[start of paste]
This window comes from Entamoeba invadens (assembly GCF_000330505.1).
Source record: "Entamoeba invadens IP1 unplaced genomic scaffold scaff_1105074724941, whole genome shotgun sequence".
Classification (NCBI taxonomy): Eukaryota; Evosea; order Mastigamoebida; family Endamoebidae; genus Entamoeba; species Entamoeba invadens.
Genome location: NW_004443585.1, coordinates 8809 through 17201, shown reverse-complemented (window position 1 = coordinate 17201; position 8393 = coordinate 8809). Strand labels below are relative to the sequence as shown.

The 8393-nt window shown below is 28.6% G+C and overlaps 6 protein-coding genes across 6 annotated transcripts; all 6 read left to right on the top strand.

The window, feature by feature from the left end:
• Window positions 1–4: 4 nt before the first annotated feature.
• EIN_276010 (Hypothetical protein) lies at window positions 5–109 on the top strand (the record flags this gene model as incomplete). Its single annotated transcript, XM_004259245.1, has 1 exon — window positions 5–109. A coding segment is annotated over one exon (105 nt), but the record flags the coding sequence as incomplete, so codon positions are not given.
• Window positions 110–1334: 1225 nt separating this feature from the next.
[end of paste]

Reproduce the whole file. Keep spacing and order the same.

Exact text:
This window comes from Entamoeba invadens (assembly GCF_000330505.1).
Source record: "Entamoeba invadens IP1 unplaced genomic scaffold scaff_1105074724941, whole genome shotgun sequence".
Classification (NCBI taxonomy): Eukaryota; Evosea; order Mastigamoebida; family Endamoebidae; genus Entamoeba; species Entamoeba invadens.
Genome location: NW_004443585.1, coordinates 8809 through 17201, shown reverse-complemented (window position 1 = coordinate 17201; position 8393 = coordinate 8809). Strand labels below are relative to the sequence as shown.

The 8393-nt window shown below is 28.6% G+C and overlaps 6 protein-coding genes across 6 annotated transcripts; all 6 read left to right on the top strand.

The window, feature by feature from the left end:
• Window positions 1–4: 4 nt before the first annotated feature.
• EIN_276010 (Hypothetical protein) lies at window positions 5–109 on the top strand (the record flags this gene model as incomplete). Its single annotated transcript, XM_004259245.1, has 1 exon — window positions 5–109. A coding segment is annotated over one exon (105 nt), but the record flags the coding sequence as incomplete, so codon positions are not given.
• Window positions 110–1334: 1225 nt separating this feature from the next.